TPIs have promoted the expansion of products and services available to the consumer, helping fuel the competitive nature of the market which is typically associated with the non-domestic sector. TPIs we work with are varied in their operating size, business model and customer base all requiring their own bespoke type of account management. TPIs are intrinsic providing the non-domestic market with the natural catalyst for it to competitively operate.
Whilst the vast majority of TPIs are diligent and service the needs of the consumer, the existence of rogue organisations takes the shine off what is otherwise a self-regulating market.
It is in this context that we find ourselves in a debate as to whether TPIs should be regulated in the same way that we as an energy supplier are. Previous attempts by Ofgem back in 2013-14 amounted to little and were deferred pending the Competitions and Market Authority review of the Energy Industry (which itself found little evidence to support the view of wide stream anti-competitive practices).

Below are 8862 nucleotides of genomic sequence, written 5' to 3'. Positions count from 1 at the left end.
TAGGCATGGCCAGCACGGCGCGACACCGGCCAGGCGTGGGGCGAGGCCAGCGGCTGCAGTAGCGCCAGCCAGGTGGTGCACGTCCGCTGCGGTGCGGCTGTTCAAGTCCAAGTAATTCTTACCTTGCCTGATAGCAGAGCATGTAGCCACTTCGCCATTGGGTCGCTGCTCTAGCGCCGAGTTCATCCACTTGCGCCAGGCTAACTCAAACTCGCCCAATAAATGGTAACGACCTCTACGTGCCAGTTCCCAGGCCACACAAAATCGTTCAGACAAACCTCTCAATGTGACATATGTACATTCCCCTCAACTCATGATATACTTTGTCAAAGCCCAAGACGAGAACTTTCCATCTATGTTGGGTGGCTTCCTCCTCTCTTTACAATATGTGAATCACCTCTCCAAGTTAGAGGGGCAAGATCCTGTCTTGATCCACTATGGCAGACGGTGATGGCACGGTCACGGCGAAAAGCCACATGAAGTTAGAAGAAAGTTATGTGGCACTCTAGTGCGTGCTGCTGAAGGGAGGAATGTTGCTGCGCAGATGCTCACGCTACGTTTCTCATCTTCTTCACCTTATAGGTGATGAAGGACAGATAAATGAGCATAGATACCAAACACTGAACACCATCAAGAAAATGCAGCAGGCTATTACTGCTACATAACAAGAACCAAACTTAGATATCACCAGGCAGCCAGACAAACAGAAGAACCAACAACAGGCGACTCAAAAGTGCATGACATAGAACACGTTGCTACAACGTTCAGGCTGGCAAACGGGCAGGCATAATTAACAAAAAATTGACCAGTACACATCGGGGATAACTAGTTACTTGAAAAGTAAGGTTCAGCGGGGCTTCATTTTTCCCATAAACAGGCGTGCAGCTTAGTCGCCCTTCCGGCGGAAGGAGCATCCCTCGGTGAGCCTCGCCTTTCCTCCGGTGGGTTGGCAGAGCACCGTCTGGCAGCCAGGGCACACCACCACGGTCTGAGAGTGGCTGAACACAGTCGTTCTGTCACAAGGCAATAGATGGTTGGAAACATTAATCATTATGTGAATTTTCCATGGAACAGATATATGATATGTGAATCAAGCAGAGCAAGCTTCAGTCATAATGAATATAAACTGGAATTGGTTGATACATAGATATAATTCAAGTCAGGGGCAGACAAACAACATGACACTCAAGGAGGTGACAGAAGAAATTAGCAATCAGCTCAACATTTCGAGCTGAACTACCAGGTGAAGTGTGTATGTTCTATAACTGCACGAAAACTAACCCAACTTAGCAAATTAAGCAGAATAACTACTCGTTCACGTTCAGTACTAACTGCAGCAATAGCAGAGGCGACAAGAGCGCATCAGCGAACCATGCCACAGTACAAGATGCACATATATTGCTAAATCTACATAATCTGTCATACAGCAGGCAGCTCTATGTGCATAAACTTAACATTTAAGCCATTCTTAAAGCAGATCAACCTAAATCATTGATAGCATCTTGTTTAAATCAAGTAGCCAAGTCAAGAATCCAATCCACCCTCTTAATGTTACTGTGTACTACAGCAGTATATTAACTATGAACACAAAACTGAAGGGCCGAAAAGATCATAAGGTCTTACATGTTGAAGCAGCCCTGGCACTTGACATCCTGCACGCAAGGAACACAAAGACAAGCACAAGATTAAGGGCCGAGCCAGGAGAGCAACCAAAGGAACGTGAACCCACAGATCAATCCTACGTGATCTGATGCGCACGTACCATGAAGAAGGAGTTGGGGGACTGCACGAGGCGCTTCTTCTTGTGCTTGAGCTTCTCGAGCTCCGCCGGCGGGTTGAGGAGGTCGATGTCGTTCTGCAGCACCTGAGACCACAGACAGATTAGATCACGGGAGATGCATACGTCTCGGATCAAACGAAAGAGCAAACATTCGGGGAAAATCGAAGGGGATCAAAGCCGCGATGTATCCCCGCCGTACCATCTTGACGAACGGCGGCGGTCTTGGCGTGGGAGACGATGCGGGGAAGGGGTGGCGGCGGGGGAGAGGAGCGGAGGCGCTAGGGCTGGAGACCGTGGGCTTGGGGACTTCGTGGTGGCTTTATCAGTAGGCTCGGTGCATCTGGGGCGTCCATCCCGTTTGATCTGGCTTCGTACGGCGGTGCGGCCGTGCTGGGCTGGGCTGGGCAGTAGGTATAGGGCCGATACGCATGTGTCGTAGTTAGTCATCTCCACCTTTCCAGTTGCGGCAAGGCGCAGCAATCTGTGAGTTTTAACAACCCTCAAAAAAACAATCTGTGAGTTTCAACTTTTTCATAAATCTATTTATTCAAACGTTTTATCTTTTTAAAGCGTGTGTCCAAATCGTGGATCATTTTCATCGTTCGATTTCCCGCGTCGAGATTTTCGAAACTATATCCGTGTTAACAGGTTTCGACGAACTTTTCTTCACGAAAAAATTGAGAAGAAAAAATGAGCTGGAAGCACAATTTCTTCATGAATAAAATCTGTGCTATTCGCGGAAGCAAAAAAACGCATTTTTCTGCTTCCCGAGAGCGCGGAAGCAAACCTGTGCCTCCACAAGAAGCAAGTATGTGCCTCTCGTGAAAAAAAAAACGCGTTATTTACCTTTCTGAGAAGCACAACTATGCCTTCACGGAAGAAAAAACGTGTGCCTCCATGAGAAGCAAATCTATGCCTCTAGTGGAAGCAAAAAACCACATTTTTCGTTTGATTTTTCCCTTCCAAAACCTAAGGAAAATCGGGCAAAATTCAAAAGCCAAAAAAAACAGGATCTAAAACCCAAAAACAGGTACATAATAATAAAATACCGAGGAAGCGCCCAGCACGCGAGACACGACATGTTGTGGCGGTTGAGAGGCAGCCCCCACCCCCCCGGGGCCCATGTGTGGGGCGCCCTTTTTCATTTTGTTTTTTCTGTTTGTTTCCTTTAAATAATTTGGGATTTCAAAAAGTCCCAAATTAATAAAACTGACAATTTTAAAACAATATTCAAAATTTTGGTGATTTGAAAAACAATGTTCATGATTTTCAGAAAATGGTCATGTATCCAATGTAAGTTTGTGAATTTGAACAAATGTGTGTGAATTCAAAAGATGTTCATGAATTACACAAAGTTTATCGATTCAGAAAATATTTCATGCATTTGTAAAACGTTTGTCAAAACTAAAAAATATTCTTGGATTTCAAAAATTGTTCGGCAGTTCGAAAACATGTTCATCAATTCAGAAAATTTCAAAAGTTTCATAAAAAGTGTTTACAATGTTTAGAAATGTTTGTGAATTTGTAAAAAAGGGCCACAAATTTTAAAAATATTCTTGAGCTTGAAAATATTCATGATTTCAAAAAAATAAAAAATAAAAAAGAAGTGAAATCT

Positive attempts have been made to enhance the credibility of the market in the form of trade associations (such as the Utilities Intermediaries Association) as well as a voluntary code of practice operated by some suppliers. The latest initiative has come out from Electra Link. Unlike other attempts, this one appears that it has the potential to go places if the level of work that has already gone into devising it is anything to go on.
Its programme and delivery timeframe are rather ambitious, perhaps contentious, with a target launch of early 2019 and a requirement to reveal commission rates in the spirit of transparency. Such a code for Electra Link would better protect the consumer and overall improve TPI-Supplier relations through standardised formats such as Letter of Authorities. At the same time, continued lobbying by the Code Board will lead to Ofgem introducing a requirement on suppliers to potentially publish commission rates for transparency purposes. Already burdened with regulations additional supplier license conditions are not a popular choice for a supplier, who would be otherwise looking towards an independent COP anchored down by robust governance.